Locks of Love: Friend or Faux?

I'm sort of an itinerant critic and encourager. Each semester I travel to speak in a handful of college classrooms where I offer criticism and affirmation regarding both the ad world and the approach students take as they prepare to enter it.

Of course, this assumes I know what to criticize and what to affirm. It assumes that I have something definitive to say; that I'm able to put a period at the end of all my sentences. But this isn't always true. In fact, I often have to use an ellipse.

The subtext of advertising is replete with ethical questions and social concerns. Sometimes it pushes advertising into the light to promote good will, but often it lurks in the shadows as manipulative propaganda. The continual need to seek wisdom about every product, campaign, account, client, line of copy, media plan, etc., is challenging work.

I've been posting about faux products recently because of a few classes I taught this month. If you've read any of them, you know that I'm not a fan of faux.

But in the midst of talking about "pleather" and "diamonelles" and vinyl flooring and toupees (My grandfather wore an atrocious rug-like piece of material on his head for years. On anyone else, I would have suggested adding a clown nose, but it was my grandfather and I had never seen him without it so it seemed quite normal.), a student asked:

"But what about Locks of Love?"

I didn't know.

I still don't know. It's an ellipse for me. Locks of Love "provides hairpieces to financially disadvantaged children under age 18 suffering from long-term medical hair loss from any diagnosis." On one hand, what an intimate and generous ministry: You and I give our own hair to needy kids.

On the other, the hairpieces are used "to return a sense of self, confidence and normalcy to children suffering from hair loss...." Doesn't this sound similar to why people wear make-up and use Botox and trick out their cars? I mean, don't we do these things "to return a sense of self, confidence and normalcy to [men and women] suffering from [insecurity]..."?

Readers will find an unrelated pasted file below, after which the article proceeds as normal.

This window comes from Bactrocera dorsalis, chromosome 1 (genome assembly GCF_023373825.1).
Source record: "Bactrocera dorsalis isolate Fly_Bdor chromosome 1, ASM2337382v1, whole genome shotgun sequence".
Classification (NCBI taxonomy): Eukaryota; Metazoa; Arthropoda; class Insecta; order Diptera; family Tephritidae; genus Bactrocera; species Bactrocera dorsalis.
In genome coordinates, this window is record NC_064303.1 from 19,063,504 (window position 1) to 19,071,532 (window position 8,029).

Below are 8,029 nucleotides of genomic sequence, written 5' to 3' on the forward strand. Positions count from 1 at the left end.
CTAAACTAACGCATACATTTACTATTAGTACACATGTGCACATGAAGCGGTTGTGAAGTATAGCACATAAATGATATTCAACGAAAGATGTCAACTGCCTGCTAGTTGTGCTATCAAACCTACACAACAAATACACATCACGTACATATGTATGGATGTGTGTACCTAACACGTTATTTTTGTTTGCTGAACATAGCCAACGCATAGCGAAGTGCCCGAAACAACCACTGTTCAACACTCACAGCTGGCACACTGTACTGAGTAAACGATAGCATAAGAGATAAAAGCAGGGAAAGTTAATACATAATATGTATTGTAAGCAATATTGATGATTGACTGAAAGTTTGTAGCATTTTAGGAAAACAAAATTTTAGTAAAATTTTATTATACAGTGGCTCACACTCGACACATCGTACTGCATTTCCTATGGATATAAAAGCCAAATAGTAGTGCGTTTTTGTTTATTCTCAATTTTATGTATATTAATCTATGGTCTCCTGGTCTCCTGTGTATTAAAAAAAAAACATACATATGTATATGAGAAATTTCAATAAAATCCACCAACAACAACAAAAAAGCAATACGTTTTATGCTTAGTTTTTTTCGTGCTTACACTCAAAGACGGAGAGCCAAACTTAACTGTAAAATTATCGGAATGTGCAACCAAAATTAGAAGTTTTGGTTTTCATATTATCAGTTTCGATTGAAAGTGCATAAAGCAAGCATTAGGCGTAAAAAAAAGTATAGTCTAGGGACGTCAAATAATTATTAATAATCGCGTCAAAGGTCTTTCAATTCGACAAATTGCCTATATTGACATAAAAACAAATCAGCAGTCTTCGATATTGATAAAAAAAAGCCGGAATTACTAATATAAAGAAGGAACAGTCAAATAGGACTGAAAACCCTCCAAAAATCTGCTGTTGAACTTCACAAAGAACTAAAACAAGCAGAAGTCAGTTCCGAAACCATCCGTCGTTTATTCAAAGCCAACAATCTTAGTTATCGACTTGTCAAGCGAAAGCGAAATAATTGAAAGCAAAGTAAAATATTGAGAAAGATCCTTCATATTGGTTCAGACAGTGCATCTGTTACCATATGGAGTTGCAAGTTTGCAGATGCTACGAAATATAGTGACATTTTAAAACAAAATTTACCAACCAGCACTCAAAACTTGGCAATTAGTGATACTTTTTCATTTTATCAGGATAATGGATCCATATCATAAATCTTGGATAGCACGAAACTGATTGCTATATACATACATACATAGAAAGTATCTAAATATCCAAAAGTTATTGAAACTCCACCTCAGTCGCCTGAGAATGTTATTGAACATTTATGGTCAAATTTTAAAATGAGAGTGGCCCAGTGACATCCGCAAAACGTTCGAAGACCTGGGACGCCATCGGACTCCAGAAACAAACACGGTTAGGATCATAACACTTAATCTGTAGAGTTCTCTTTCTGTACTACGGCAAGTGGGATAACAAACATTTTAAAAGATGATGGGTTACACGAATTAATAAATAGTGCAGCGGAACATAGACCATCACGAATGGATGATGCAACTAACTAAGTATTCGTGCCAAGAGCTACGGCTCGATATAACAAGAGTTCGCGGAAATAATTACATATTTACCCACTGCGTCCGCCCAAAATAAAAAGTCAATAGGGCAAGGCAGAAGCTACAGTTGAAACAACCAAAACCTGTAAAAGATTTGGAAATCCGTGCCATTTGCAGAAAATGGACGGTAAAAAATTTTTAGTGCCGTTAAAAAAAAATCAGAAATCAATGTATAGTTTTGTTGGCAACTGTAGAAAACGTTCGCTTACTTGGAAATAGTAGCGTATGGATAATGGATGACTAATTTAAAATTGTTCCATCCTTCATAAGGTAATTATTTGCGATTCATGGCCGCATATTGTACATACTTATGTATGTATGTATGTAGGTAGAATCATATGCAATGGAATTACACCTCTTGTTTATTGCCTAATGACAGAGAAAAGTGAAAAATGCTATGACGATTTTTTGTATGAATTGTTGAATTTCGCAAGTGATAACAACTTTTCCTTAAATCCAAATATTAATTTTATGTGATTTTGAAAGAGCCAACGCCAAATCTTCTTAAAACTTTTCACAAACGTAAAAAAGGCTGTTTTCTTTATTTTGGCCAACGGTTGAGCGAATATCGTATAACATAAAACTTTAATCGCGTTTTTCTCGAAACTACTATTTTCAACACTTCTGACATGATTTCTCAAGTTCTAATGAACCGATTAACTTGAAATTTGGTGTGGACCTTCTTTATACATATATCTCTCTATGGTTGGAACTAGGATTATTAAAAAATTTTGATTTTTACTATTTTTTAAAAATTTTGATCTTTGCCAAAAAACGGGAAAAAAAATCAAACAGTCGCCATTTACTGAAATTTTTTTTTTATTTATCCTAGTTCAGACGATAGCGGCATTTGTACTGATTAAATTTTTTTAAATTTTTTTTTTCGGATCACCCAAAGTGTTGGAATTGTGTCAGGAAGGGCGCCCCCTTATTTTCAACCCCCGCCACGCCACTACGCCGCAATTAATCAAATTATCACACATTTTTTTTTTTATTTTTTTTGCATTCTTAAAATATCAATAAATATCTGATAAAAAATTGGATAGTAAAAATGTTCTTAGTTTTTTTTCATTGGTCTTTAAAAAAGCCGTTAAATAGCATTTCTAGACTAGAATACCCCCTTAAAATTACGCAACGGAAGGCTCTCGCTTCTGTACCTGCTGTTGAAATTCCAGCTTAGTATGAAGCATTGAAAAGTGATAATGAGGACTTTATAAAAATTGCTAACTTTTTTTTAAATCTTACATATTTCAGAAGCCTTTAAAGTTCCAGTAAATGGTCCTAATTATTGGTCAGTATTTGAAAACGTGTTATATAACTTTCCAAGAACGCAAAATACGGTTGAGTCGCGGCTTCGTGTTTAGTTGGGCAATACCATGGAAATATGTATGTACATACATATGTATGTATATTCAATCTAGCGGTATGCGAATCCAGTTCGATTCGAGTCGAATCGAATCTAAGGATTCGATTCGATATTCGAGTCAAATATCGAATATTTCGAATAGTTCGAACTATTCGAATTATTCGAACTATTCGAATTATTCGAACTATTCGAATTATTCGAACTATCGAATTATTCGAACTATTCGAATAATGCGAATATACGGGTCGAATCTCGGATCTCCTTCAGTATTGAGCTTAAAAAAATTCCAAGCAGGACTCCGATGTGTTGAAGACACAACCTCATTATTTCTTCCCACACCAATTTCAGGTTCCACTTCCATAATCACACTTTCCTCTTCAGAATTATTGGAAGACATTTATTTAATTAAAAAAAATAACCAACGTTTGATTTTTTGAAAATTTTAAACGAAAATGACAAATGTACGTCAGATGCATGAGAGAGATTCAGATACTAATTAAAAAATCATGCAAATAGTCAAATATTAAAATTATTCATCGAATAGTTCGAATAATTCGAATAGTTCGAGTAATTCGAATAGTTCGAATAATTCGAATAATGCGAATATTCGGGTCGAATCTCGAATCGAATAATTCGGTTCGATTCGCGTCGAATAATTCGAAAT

So I'm stuck on this one. Hairpieces are toupees and my grandfather wore his for some of the same reasons why these kids wear theirs. In his case, I condemn the faux. Yet, they're kids. This is a time when their identities are soft and easily bruised. Isn't it OK to let them fit in and to protect them from embarrassment and ridicule from peers, especially with such a visible problem? In their case, I think I condone the faux.

If Locks of Love called you to help them with PR or securing TV spots or increasing brand awareness, I'm guessing you'd do it. I might, too.

Or, would I suggest that the child's friends and family shave their heads bald instead of donating pony tails? Without having a child in that situation, and never having been in such a situation myself as a kid, I don't know.

This is just one of the ellipses for me in advertising. As I asked in an earlier post, "Should Christians produce and market faux items, or not? (Or does it depend on what the faux item is?)"


Alison March 1, 2010 at 11:05 PM  

I would join you in your disapproval of faux, but this post left me with the question: Is a Locks of Love hair piece really faux? Sure it is not the child's hair, but it is REAL human hair (only in special circumstances do they give out synthetic hairpieces). I agree with your dismissal of botox and other extreme beauty enhancers, but what is wrong with this beautiful and personal gift to a child? I also appreciate your self-sacrificial head shaving idea as a way of bringing acceptance. My personal conclusion is that childhood baldness can have a huge negative effect on children (just look at Lex Luther on Smallville and he didn't even have the medical issues these children face), and my hair grows to a length much longer than I need, so I will continue to give my excess hair to Locks of Love.

Sam Van Eman March 4, 2010 at 9:36 AM  

I'm glad for your donations, Alison. And I hope others follow your example. The faux question related to Locks of Love had to do with the recipient wearing someone else's hair, not the hairpiece being real or synthetic.

The whole question came up because it seems to be one of the very few examples of justifiable faux (again regardless of whether the hairpiece is real or synthetic).

I see the potential negative effects on a child, but I guess I dream of a world where childhood baldness doesn't matter.

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